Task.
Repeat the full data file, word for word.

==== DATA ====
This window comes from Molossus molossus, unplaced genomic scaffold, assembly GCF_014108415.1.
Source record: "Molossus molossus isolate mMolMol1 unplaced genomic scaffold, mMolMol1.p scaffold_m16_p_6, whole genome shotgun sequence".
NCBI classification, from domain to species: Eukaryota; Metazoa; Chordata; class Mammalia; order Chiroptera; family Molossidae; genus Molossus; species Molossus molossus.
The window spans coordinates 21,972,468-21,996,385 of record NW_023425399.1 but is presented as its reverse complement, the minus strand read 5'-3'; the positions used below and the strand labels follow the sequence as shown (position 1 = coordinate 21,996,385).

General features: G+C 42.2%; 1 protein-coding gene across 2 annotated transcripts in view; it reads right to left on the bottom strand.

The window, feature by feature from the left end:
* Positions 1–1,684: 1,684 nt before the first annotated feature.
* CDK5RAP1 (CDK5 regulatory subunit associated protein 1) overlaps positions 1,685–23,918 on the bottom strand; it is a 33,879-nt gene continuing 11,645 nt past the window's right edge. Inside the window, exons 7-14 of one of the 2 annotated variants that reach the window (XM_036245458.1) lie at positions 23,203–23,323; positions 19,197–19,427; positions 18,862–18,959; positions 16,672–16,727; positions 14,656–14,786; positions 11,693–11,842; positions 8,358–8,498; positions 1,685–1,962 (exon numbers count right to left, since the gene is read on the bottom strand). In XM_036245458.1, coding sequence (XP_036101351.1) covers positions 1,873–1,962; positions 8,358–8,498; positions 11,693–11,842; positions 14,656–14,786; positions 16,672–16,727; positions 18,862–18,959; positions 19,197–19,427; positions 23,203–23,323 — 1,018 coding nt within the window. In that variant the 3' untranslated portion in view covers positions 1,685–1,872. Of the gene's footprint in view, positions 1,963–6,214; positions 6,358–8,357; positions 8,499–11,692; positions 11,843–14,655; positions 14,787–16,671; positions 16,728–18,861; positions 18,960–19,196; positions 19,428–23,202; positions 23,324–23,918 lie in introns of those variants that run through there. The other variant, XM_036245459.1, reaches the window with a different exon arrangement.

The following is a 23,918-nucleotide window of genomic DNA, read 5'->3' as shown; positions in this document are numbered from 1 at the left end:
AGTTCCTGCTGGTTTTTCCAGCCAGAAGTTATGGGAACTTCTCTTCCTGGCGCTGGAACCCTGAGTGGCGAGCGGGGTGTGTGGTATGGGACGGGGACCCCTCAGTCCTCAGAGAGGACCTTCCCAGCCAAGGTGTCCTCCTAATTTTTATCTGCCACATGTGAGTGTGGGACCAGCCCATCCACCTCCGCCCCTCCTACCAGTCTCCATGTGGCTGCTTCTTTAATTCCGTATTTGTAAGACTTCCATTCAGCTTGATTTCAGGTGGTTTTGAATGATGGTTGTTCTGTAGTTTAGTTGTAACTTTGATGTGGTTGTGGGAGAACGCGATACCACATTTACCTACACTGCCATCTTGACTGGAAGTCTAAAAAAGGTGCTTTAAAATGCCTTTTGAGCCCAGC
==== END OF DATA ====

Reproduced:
This window comes from Molossus molossus, unplaced genomic scaffold, assembly GCF_014108415.1.
Source record: "Molossus molossus isolate mMolMol1 unplaced genomic scaffold, mMolMol1.p scaffold_m16_p_6, whole genome shotgun sequence".
NCBI classification, from domain to species: Eukaryota; Metazoa; Chordata; class Mammalia; order Chiroptera; family Molossidae; genus Molossus; species Molossus molossus.
The window spans coordinates 21,972,468-21,996,385 of record NW_023425399.1 but is presented as its reverse complement, the minus strand read 5'-3'; the positions used below and the strand labels follow the sequence as shown (position 1 = coordinate 21,996,385).

General features: G+C 42.2%; 1 protein-coding gene across 2 annotated transcripts in view; it reads right to left on the bottom strand.

The window, feature by feature from the left end:
* Positions 1–1,684: 1,684 nt before the first annotated feature.
* CDK5RAP1 (CDK5 regulatory subunit associated protein 1) overlaps positions 1,685–23,918 on the bottom strand; it is a 33,879-nt gene continuing 11,645 nt past the window's right edge. Inside the window, exons 7-14 of one of the 2 annotated variants that reach the window (XM_036245458.1) lie at positions 23,203–23,323; positions 19,197–19,427; positions 18,862–18,959; positions 16,672–16,727; positions 14,656–14,786; positions 11,693–11,842; positions 8,358–8,498; positions 1,685–1,962 (exon numbers count right to left, since the gene is read on the bottom strand). In XM_036245458.1, coding sequence (XP_036101351.1) covers positions 1,873–1,962; positions 8,358–8,498; positions 11,693–11,842; positions 14,656–14,786; positions 16,672–16,727; positions 18,862–18,959; positions 19,197–19,427; positions 23,203–23,323 — 1,018 coding nt within the window. In that variant the 3' untranslated portion in view covers positions 1,685–1,872. Of the gene's footprint in view, positions 1,963–6,214; positions 6,358–8,357; positions 8,499–11,692; positions 11,843–14,655; positions 14,787–16,671; positions 16,728–18,861; positions 18,960–19,196; positions 19,428–23,202; positions 23,324–23,918 lie in introns of those variants that run through there. The other variant, XM_036245459.1, reaches the window with a different exon arrangement.

The following is a 23,918-nucleotide window of genomic DNA, read 5'->3' as shown; positions in this document are numbered from 1 at the left end:
AGTTCCTGCTGGTTTTTCCAGCCAGAAGTTATGGGAACTTCTCTTCCTGGCGCTGGAACCCTGAGTGGCGAGCGGGGTGTGTGGTATGGGACGGGGACCCCTCAGTCCTCAGAGAGGACCTTCCCAGCCAAGGTGTCCTCCTAATTTTTATCTGCCACATGTGAGTGTGGGACCAGCCCATCCACCTCCGCCCCTCCTACCAGTCTCCATGTGGCTGCTTCTTTAATTCCGTATTTGTAAGACTTCCATTCAGCTTGATTTCAGGTGGTTTTGAATGATGGTTGTTCTGTAGTTTAGTTGTAACTTTGATGTGGTTGTGGGAGAACGCGATACCACATTTACCTACACTGCCATCTTGACTGGAAGTCTAAAAAAGGTGCTTTAAAATGCCTTTTGAGCCCAGC